9. Label Detection

If you find that bottles are passing the labeler without labels you might need to consider a Label Detection Unit. This unit can be simple or very complex depending on how many different components you are inspecting. When a bad component is verified the detection unit can either alarm or send the component to a rejection conveyor. This is also a good spot to do bar code reading or gain information about the product being run.

10. Case Packer

At the end of the line you need to grab the bottles, arrange them into a box, and seal the box. This can all be automated with a Case Packer. This machine is ideal if you are running a dedicated line. If you are running multiple components on one line the case packer might require large change overs. These machines are usually custom to each application because of all the variable involved.

11. Operator

Depending on how many machines you have and how good these machines work will determine how many operators you need. In a "U" Shaped design you can have one operator easily monitor several machines. This task is a little more complicated when you have a straight line like the startup line shown above. You also might need extra operators just to monitor a machine that doesn't work like it should. This is why it is important to research and know which machinery you are buying. A lower costing machine might cost more when you have to hire an operator with health insurance and a salary. A lower costing machine might also require more maintenance and longer change over times which means production downtime.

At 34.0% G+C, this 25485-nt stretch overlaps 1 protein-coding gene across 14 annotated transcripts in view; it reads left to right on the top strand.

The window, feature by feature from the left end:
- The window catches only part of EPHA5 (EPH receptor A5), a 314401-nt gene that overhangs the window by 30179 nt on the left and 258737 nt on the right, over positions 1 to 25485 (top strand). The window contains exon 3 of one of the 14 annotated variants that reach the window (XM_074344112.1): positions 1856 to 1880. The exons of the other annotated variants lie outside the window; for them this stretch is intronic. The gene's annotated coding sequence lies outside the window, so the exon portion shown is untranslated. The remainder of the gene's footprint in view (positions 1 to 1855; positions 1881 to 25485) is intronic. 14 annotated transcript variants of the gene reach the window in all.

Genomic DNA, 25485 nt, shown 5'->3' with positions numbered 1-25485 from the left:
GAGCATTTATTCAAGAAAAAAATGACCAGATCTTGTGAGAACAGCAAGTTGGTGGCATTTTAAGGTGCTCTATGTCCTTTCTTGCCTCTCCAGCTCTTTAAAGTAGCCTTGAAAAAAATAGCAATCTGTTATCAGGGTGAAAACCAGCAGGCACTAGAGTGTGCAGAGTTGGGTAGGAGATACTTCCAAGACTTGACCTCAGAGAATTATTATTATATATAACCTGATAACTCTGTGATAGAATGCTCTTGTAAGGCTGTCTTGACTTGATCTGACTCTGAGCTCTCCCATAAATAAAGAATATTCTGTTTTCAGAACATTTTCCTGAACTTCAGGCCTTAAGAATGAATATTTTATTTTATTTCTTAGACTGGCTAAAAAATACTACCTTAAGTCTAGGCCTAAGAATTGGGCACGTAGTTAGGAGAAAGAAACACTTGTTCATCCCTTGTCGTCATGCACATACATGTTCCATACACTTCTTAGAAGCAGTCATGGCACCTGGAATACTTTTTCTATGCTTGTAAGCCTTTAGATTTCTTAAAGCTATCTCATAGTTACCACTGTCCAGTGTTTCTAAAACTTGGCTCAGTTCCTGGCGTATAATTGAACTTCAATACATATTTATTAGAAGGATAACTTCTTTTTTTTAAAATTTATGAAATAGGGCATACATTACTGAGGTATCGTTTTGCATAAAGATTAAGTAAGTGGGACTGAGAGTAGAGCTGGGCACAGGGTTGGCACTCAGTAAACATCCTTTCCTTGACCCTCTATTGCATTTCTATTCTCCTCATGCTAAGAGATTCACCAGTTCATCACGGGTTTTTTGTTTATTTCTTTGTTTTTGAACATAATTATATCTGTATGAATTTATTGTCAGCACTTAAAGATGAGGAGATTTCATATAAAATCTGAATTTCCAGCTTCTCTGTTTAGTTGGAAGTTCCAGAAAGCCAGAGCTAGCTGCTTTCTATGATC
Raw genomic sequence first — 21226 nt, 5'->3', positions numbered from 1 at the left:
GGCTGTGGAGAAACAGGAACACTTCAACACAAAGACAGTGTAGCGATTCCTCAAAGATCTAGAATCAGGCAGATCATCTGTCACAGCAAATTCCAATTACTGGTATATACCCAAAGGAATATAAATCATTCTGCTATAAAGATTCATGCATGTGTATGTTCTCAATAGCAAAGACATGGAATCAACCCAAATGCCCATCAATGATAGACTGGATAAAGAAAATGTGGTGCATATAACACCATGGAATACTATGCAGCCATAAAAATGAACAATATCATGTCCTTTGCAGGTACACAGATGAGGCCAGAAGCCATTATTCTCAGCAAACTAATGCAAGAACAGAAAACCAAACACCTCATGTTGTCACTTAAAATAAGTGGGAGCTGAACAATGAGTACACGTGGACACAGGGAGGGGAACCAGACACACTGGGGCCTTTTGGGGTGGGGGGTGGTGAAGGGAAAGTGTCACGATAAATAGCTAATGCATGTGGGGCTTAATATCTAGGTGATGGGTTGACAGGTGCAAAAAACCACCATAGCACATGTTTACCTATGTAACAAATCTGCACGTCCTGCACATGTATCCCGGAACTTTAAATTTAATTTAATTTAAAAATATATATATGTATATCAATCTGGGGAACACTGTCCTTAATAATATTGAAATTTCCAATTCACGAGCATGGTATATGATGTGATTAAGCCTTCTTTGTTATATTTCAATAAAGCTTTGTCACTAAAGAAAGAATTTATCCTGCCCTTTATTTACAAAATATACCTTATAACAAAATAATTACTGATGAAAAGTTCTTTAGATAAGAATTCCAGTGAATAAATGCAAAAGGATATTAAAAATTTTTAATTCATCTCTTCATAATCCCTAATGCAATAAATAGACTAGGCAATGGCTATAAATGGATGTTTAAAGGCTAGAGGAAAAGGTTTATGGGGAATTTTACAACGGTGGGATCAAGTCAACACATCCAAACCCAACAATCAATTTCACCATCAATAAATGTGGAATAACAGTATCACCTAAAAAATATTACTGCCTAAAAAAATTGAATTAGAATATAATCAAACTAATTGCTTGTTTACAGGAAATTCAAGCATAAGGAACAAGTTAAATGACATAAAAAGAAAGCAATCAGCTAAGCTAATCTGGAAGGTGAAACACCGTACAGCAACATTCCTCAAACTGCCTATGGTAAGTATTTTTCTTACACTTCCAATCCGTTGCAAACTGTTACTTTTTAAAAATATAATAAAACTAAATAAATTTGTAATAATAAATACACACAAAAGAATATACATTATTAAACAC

12. Conveyor

A conveyor has the simple job of moving the product throughout the line. We recommend that you try to purchase all your conveyors from the same place in order to keep them uniform. Conveyor techniques will be explained in the next chapters.

13. Turn Table

A Turn Table or accumulating table can be designed to feed components into a conveyor or accept components and keep them on the table. They are usually used at the start and finish of a packaging line. Turn Tables give the operator a little extra time to complete there job without having to keep up with the rate of the machines. The size of the Turn Table depends on the component size and how much time needed for the operator.